Tuesday, 21 March 2017
Where to Start ?
I have been thinking of writing a book about the Adventure Playground. Perhaps it's more an essay as I want to include my opinion. I'm inspired by John Berger's writing, specifically his book A Fortunate Man. I'm resisting the urge to paste a hyperlink here, as old fashioned books cannot leap to Wikipedia to allow someone else to fill in the gaps. Old fashioned books are more contained within their pages. Ideas flow out of them and into the world but they use the brains of people rather than electrical wires to find their pathways into the world. Berger's book follows a period in the life of Sassal, a country doctor who was inspired by Conrad's talk of the sea and notions of being the captain of his own life to become a well qualified and competent local practitioner; the only intellectual in the village, the accepted outsider. Sassal is fortunate as, according to Berger he has found a satisfactory reason to get out of bed in the morning. He relies on skill, science and an astute practicality crafted over years of experience. Yet his commitment to his community and therefore to a great extent his value is drawn from more than a relationship to the physical entropy of bodies aging or injured by exposure to hostile worlds. Sassal is fortunate in that he lived within a time and a place where, regardless of the hardships people faced, he could carve out a space of value, a space of usefulness and personal mastery.
Berger is a writer who treads his own path, his works range widely yet at the back of them is a commitment to looking and an instinctive storytelling. Stories hold truth in a different way to histories or descriptive anthropologies. The truth of stories often remains in the woods, down the deep paths, in the isolated cabins of Thoreau's Walden or among the carnage of Ash's The Evil Dead or Little Red Riding Hood's grandma's cabin in the woods. In the opening few pages of A Fortunate Man Berger describes Sassal's visit to an elderly woman with heart failure,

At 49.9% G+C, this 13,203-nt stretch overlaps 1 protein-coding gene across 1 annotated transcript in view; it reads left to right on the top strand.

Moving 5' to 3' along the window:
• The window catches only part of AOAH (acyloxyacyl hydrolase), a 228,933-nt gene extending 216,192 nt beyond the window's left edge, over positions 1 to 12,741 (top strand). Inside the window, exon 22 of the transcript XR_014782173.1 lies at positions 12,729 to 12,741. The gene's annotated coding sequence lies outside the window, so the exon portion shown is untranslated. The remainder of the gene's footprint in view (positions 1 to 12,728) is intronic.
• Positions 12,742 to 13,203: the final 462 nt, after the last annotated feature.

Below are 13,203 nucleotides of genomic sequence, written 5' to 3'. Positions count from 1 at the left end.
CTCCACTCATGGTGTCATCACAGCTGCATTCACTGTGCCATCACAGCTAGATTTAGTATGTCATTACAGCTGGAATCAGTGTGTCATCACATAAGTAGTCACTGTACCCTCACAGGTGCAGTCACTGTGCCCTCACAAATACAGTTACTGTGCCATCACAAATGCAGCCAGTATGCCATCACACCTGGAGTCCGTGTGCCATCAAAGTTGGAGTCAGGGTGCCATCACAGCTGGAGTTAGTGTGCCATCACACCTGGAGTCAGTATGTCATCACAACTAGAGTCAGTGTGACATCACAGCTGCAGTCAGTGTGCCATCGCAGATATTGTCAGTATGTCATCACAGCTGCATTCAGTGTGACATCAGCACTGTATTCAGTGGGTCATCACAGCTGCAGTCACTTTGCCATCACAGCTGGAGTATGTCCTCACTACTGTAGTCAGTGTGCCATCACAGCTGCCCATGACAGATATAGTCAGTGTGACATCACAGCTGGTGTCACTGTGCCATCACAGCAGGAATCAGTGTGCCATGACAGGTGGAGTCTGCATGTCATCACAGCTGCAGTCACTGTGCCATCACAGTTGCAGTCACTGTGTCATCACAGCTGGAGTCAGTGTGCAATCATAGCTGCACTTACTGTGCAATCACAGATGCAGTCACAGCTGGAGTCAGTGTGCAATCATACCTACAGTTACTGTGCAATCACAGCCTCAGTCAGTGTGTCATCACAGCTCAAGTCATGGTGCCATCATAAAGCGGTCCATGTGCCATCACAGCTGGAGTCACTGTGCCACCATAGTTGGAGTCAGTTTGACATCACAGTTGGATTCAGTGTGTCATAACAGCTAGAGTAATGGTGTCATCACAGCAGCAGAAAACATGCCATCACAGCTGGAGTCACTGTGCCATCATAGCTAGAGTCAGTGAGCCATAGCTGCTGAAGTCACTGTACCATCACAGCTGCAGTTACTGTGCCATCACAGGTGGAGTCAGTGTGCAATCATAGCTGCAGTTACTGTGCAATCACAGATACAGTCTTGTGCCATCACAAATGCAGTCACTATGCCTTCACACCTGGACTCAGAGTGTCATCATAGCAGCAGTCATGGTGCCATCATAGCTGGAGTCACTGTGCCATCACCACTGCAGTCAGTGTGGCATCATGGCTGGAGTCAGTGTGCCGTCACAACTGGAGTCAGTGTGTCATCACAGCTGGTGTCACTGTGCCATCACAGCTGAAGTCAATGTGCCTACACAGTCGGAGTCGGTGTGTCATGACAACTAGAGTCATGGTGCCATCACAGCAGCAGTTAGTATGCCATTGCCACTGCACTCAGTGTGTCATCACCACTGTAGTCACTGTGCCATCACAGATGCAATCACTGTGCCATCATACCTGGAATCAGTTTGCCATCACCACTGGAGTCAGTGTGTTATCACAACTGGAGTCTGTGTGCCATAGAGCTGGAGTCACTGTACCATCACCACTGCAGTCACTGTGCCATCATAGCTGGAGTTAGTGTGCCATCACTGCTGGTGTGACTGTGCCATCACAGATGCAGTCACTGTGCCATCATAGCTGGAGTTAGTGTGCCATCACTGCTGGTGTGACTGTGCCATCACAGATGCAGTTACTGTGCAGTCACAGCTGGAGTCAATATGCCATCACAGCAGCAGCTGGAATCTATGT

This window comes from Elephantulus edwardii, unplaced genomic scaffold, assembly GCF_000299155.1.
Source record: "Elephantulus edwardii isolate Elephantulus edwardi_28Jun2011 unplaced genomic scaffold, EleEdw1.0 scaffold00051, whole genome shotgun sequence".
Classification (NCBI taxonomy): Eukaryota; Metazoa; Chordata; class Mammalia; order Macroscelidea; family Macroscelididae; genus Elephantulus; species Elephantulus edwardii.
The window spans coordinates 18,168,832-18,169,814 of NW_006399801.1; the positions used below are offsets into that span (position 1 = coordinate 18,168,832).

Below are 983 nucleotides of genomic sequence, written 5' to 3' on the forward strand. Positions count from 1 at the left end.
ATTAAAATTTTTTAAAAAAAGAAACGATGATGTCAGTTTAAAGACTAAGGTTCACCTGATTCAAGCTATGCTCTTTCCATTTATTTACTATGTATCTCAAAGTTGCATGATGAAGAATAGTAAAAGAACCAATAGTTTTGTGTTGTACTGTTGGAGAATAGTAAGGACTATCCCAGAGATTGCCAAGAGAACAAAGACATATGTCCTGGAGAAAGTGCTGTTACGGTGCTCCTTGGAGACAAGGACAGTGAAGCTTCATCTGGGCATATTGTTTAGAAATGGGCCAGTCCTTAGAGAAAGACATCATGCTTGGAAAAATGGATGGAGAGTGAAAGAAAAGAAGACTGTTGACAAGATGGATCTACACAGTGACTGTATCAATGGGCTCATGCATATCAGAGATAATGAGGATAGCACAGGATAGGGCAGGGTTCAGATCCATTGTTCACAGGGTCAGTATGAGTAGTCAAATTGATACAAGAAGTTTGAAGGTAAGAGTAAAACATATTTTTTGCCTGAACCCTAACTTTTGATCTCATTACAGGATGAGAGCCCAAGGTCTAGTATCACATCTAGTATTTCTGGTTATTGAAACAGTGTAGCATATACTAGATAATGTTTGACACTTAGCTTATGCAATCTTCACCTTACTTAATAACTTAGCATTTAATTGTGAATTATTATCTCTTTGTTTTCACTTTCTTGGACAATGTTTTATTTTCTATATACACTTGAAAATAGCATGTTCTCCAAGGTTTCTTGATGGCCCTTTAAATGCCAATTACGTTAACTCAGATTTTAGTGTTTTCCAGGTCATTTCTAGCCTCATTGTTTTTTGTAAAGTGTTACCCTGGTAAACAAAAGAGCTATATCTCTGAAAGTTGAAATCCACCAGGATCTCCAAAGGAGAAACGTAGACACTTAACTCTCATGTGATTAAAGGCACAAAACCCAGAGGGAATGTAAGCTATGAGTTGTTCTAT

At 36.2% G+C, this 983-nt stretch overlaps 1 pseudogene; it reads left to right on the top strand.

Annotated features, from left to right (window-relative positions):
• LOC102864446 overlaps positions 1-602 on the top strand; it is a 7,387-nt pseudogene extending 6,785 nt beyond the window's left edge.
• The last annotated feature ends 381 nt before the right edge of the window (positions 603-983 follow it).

English autumn mornings are often like mornings nowhere else in the world. The air is cold. The floorboards are cold. It is perhaps this coldness which sharpens the tang of the hot cup of tea. Outside, steps on the gravel crunch a little more loudly than a month ago because of a very light frost. And on the block of butter, grains of toast from the last impatient knife. Outside, there is sunlight which is simultaneously soft and very precise. Every leaf of every tree seems separate.
This deep description is more reminiscent of Haiku than conventional prose yet the familiarity of the morning highlighting what we have in common yet drawing us towards a sense of isolation and separation allows us to see the story of Sassal and his patients within their landscape. It is neither metaphor nor context rather it is a sense of place where a real story, however fictitious or personal, can take place.
So can I write like Berger? Can I be a fortunate man like Sassal and for a moment at least find a place where I can value myself and be of value? This is the intention of this project. Today is nothing special, there is no crispness to the air or to the light. The city has it's grayness, the streets are still damp from early morning drizzle, there are no special noises underfoot that the Foley expert could conjure for the radio play yet it is the day I start to write, the day I attempt to make some kind of sense of this project that I have carefully constructed to make some kind of sense of the chaos that calls itself a vocation. The leaves on the trees do not feel separate, every leaf feels either dead or emerging from a curled up bud. Spring is waiting to surprise us but it's not in these words or outside my window.